Theme 3: Lifecycle

This is an emerging theme led by Dr Arnab Majumdar and Professor Jennifer Whyte (Department of Civil and Environmental Engineering). It brings together our interests in the operation of systems and the implication of operations for delivering value across the infrastructure life-cycle. There is a strong overlap of interest with the LRF Transport Risk Management Centre, which has work on safety in complex transportation systems. Current and recent research that is related to this theme includes:

Our current research interests are in how systems engineering techniques can add value across the infrastructure life-cycle. An example of this research is Professor Whyte’s on the hand-over of digital asset information to owners and operators, using the analogy of passing the baton. There is ongoing interest in mapping the dynamics of systems integration decisions through-life, for example through work to graph the information processing and social networks involved in making integration decisions in infrastructure; and through work on better data for systems verification and commissioning. 

Portable Network Graphics

Figure 1: Two stages in each instance of handover to operators in the Olympics programme

Research Call

Working with our successful research call applicant, Georgia Bateman, theme 3 is researching a model-based systems engineering approach to understanding emergency evacuation operations management in large, complex public occupancy buildings.

Background: The proper management of emergency evacuations in large, complex public occupancy buildings is crucial to their success, and therefore critical to the life safety of occupants. Especially with the recent increase in security and terrorism evacuation incidents (for example in 2016 a suspicious canister was found at London City Airport, and a suspected bomb discovered at the Emirates Stadium), ensuring the efficacious planning of these procedures is of paramount importance – and the first step towards this is determining the procedures that are currently employed. Large, complex public occupancy buildings such as stadia and airport terminals are comprised of many operational entities, which although may have strictly defined roles during day-to-day operations, may not be aware of their responsibilities during evacuation events. For example, should members of staff in concession outlets assist in directing evacuees during such an event, or leave the building as well? This information is crucial in assessing the planning of evacuation procedures, but is hard to obtain without speaking to and analysing information from industry practitioners directly involved in the planning of these procedures.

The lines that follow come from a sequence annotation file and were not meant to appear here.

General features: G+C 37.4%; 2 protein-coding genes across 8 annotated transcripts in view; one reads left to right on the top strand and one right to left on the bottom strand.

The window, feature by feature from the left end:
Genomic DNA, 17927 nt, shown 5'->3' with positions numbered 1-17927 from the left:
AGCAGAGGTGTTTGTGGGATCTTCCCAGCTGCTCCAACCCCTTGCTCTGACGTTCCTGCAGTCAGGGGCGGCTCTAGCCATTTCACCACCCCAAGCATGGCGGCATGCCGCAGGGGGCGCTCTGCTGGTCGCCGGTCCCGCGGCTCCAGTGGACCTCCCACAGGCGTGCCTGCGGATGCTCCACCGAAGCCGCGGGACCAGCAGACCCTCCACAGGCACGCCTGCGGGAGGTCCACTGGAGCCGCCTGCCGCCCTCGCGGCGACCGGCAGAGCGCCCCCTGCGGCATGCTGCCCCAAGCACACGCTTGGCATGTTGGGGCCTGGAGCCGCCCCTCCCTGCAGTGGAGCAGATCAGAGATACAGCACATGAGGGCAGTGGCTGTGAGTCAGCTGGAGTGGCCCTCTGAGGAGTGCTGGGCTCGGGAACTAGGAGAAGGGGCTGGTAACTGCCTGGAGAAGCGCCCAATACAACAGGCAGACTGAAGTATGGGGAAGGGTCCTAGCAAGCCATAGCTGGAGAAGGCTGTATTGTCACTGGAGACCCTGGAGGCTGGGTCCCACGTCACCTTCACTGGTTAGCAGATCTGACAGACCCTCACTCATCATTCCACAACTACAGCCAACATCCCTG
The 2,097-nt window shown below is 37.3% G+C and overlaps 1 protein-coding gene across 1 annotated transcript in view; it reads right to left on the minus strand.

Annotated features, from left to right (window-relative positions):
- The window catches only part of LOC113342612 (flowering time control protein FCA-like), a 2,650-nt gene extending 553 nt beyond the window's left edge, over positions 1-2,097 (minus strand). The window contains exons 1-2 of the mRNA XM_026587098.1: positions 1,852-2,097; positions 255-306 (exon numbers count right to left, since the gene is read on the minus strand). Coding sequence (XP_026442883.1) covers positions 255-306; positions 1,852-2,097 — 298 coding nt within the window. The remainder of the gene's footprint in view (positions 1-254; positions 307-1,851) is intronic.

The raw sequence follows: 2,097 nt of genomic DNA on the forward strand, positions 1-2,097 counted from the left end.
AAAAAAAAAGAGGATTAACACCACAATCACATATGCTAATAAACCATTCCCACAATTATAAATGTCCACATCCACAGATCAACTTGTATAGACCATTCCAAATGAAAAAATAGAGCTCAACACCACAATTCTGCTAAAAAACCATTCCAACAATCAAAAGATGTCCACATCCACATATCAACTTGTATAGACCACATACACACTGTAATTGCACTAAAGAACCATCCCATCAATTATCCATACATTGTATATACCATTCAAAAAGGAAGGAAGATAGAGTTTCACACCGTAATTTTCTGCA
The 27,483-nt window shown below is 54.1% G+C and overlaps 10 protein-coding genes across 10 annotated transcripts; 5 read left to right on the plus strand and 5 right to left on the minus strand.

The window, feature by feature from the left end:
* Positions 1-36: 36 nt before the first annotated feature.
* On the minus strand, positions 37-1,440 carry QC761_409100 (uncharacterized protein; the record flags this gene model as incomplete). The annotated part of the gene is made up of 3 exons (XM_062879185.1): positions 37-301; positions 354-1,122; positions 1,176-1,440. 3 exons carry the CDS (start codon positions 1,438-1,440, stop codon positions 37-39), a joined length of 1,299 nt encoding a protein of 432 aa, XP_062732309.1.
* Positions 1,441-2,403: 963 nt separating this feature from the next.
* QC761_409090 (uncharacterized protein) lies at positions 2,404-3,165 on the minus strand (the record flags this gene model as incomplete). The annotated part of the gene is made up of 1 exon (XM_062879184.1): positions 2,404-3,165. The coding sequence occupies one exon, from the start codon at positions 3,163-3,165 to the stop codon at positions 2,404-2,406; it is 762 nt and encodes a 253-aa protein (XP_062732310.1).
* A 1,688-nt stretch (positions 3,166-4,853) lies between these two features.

Objectives: The aim of this research is to use a systems engineering approach to obtain a better understanding of emergency evacuation events in airports and stadia. The scope of the proposed project will encompass the investigation of the responsibilities of the different entities within airport terminal buildings and stadia during evacuation events, and the communications (and methods of such communication) that occur between them. The research will use SysML as a modelling tool to achieve this aim.

Potential industry impact: The potential application to airport emergency management is large, and this is an area of significant interest due to increased security concerns at airports worldwide, in the wake of recent marauding terrorist firearms attacks and bombing incidents. Furthermore, through collaboration with the only worldwide body of its type looking at safety at sports stadiums, the Sports Ground Safety Authority, the potential impact on safety at sports stadia worldwide is large.

Our second theme 3 successful research call applicant, Dr John Craske, will be researching coupling physics, humans and machines in holistic, resilient and automated systems for building management.

Background: Buildings account for 40% of our energy demands and are pivotal in determining our health and well-being. However, our ability to design and control their internal environments is sub-optimal from a systems perspective. In spite of advances in flow modelling and control technology, building management systems (BMSs) are relatively crude and incorporate ad hoc rules for control. Systems responsible for the control of heating, ventilation, air conditioning and lighting are rarely integrated. Typically, BMSs are not coupled with predictive models for building physics and do not adequately account for the fluctuating and evolving requirements of users.

Objectives: We will develop a software tool that allows students, researchers and practitioners to couple constituent models of an entire building system in a simple, flexible and informative manner. Our tool will provide an application programming interface to combine models of a building's climate, occupancy and management system. The tool will be adaptable to accommodate improvements and additions to the constituent models in the future.

Potential industry impact: Our tool will have the potential to (1) improve the energy efficiency and environmental conditions of buildings by providing a holistic framework for design and analysis; (2) increase productivity by automating the steps between model development and the implementation and calibration of a BMS; (3) increase the awareness and competency of practitioners and researchers in the future by providing an educational tool.